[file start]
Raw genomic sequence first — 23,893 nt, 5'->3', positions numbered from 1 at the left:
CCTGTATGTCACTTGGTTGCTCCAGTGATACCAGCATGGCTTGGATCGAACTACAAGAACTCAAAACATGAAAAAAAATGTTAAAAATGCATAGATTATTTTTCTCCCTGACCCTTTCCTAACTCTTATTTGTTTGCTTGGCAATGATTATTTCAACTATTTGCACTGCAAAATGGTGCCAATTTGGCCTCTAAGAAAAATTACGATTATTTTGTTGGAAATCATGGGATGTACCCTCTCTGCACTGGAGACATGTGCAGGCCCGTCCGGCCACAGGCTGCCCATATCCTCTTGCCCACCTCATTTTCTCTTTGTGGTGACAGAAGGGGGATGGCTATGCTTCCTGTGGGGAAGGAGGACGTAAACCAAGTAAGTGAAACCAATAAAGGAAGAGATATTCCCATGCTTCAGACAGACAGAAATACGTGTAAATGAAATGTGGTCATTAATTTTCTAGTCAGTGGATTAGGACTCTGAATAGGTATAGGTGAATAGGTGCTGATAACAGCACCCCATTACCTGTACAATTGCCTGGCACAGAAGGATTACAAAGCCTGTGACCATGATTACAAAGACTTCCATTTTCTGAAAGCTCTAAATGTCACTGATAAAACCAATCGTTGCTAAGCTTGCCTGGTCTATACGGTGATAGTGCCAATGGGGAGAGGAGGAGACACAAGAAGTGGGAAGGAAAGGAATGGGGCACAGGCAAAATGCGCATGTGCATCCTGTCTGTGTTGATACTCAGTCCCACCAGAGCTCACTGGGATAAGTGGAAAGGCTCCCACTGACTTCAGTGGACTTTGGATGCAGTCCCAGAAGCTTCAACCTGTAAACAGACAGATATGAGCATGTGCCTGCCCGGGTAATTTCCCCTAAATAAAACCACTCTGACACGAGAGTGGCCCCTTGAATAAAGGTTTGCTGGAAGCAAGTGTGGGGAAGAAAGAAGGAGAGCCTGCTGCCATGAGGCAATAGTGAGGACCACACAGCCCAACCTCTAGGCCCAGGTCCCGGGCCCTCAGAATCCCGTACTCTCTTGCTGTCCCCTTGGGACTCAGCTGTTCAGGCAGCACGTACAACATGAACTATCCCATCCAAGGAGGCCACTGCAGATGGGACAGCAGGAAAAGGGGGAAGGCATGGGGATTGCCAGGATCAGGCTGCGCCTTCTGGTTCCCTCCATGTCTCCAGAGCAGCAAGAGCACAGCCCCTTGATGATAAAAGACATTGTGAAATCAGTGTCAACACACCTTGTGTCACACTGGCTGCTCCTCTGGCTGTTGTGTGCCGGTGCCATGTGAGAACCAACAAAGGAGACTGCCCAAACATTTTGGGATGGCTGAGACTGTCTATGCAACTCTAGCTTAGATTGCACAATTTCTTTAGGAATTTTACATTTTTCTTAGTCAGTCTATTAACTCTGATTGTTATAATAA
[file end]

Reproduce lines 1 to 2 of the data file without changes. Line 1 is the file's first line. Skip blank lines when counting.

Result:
Raw genomic sequence first — 23,893 nt, 5'->3', positions numbered from 1 at the left:
CCTGTATGTCACTTGGTTGCTCCAGTGATACCAGCATGGCTTGGATCGAACTACAAGAACTCAAAACATGAAAAAAAATGTTAAAAATGCATAGATTATTTTTCTCCCTGACCCTTTCCTAACTCTTATTTGTTTGCTTGGCAATGATTATTTCAACTATTTGCACTGCAAAATGGTGCCAATTTGGCCTCTAAGAAAAATTACGATTATTTTGTTGGAAATCATGGGATGTACCCTCTCTGCACTGGAGACATGTGCAGGCCCGTCCGGCCACAGGCTGCCCATATCCTCTTGCCCACCTCATTTTCTCTTTGTGGTGACAGAAGGGGGATGGCTATGCTTCCTGTGGGGAAGGAGGACGTAAACCAAGTAAGTGAAACCAATAAAGGAAGAGATATTCCCATGCTTCAGACAGACAGAAATACGTGTAAATGAAATGTGGTCATTAATTTTCTAGTCAGTGGATTAGGACTCTGAATAGGTATAGGTGAATAGGTGCTGATAACAGCACCCCATTACCTGTACAATTGCCTGGCACAGAAGGATTACAAAGCCTGTGACCATGATTACAAAGACTTCCATTTTCTGAAAGCTCTAAATGTCACTGATAAAACCAATCGTTGCTAAGCTTGCCTGGTCTATACGGTGATAGTGCCAATGGGGAGAGGAGGAGACACAAGAAGTGGGAAGGAAAGGAATGGGGCACAGGCAAAATGCGCATGTGCATCCTGTCTGTGTTGATACTCAGTCCCACCAGAGCTCACTGGGATAAGTGGAAAGGCTCCCACTGACTTCAGTGGACTTTGGATGCAGTCCCAGAAGCTTCAACCTGTAAACAGACAGATATGAGCATGTGCCTGCCCGGGTAATTTCCCCTAAATAAAACCACTCTGACACGAGAGTGGCCCCTTGAATAAAGGTTTGCTGGAAGCAAGTGTGGGGAAGAAAGAAGGAGAGCCTGCTGCCATGAGGCAATAGTGAGGACCACACAGCCCAACCTCTAGGCCCAGGTCCCGGGCCCTCAGAATCCCGTACTCTCTTGCTGTCCCCTTGGGACTCAGCTGTTCAGGCAGCACGTACAACATGAACTATCCCATCCAAGGAGGCCACTGCAGATGGGACAGCAGGAAAAGGGGGAAGGCATGGGGATTGCCAGGATCAGGCTGCGCCTTCTGGTTCCCTCCATGTCTCCAGAGCAGCAAGAGCACAGCCCCTTGATGATAAAAGACATTGTGAAATCAGTGTCAACACACCTTGTGTCACACTGGCTGCTCCTCTGGCTGTTGTGTGCCGGTGCCATGTGAGAACCAACAAAGGAGACTGCCCAAACATTTTGGGATGGCTGAGACTGTCTATGCAACTCTAGCTTAGATTGCACAATTTCTTTAGGAATTTTACATTTTTCTTAGTCAGTCTATTAACTCTGATTGTTATAATAA